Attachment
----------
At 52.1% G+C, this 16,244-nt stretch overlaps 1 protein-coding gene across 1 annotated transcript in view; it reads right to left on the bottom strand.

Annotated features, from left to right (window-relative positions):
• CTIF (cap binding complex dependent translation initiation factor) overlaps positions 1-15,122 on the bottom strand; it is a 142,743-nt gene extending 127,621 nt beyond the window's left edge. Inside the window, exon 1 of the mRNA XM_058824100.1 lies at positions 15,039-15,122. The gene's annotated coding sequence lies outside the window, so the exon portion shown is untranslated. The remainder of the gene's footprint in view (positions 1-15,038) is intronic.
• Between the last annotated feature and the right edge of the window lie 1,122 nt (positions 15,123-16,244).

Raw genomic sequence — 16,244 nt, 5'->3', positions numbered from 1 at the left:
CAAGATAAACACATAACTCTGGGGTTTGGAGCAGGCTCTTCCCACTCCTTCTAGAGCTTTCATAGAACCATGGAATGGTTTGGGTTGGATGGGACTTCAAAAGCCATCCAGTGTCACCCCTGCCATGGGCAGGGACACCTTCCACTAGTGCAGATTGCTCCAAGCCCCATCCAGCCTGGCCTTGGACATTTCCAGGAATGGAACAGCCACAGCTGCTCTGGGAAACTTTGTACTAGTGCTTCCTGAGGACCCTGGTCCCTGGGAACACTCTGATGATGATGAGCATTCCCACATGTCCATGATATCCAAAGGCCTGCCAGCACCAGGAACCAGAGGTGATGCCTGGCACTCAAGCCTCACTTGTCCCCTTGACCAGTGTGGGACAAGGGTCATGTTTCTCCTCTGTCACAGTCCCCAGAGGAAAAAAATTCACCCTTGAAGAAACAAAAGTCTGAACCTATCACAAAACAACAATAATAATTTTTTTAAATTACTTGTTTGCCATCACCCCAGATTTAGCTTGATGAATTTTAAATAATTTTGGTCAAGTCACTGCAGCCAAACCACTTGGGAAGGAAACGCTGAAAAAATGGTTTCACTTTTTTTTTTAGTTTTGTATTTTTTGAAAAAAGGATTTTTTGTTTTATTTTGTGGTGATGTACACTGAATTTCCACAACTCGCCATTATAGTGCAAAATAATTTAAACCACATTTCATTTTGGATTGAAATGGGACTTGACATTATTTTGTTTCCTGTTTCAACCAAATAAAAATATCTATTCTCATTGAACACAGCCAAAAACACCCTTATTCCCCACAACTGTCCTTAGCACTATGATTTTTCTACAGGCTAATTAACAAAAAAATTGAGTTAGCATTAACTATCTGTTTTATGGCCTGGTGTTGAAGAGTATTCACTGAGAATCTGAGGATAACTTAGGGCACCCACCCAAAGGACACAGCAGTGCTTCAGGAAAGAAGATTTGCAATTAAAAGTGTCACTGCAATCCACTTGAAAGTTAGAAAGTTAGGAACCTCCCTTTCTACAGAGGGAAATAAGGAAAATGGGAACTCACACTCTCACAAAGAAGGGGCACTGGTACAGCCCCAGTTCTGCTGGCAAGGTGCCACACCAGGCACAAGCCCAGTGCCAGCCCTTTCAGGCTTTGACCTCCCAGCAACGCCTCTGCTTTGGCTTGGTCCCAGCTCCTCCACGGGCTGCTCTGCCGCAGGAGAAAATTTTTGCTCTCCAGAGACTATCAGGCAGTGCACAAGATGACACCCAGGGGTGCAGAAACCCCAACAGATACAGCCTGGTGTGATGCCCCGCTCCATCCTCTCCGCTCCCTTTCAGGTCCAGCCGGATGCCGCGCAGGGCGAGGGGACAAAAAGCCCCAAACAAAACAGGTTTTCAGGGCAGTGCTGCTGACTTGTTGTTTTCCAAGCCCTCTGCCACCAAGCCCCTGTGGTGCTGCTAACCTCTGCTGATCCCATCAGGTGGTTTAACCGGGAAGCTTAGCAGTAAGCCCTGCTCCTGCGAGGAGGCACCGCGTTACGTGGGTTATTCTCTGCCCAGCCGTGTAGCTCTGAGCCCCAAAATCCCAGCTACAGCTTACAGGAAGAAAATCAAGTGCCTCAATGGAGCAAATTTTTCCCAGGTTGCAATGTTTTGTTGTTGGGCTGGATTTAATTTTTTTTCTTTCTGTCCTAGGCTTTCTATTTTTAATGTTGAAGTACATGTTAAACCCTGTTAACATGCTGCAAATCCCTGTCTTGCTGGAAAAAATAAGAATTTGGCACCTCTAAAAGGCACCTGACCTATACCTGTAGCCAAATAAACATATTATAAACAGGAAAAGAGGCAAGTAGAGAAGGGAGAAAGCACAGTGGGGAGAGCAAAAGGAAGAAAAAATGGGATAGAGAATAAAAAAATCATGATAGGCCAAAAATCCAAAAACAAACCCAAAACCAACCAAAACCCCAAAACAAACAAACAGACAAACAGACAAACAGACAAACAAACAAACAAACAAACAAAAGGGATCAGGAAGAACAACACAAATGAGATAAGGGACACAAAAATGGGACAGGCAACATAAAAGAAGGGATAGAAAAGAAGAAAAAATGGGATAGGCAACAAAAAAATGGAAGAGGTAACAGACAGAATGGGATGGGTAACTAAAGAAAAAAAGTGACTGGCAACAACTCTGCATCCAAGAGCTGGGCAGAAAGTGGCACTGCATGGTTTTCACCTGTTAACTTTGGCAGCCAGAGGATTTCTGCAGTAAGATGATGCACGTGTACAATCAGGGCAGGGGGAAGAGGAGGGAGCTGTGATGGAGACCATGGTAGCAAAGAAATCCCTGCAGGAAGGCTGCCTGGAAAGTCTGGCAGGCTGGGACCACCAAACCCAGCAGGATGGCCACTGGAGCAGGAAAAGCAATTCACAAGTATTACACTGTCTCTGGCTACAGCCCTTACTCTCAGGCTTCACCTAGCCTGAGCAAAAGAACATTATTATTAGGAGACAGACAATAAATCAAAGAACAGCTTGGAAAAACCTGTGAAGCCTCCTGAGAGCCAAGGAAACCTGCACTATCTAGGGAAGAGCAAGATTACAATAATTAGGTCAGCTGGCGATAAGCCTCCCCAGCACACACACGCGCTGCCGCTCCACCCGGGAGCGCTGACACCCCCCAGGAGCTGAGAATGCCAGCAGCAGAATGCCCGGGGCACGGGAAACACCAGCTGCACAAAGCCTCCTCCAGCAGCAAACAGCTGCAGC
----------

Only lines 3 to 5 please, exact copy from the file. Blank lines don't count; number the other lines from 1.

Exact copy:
• CTIF (cap binding complex dependent translation initiation factor) overlaps positions 1-15,122 on the bottom strand; it is a 142,743-nt gene extending 127,621 nt beyond the window's left edge. Inside the window, exon 1 of the mRNA XM_058824100.1 lies at positions 15,039-15,122. The gene's annotated coding sequence lies outside the window, so the exon portion shown is untranslated. The remainder of the gene's footprint in view (positions 1-15,038) is intronic.
• Between the last annotated feature and the right edge of the window lie 1,122 nt (positions 15,123-16,244).

Raw genomic sequence — 16,244 nt, 5'->3', positions numbered from 1 at the left: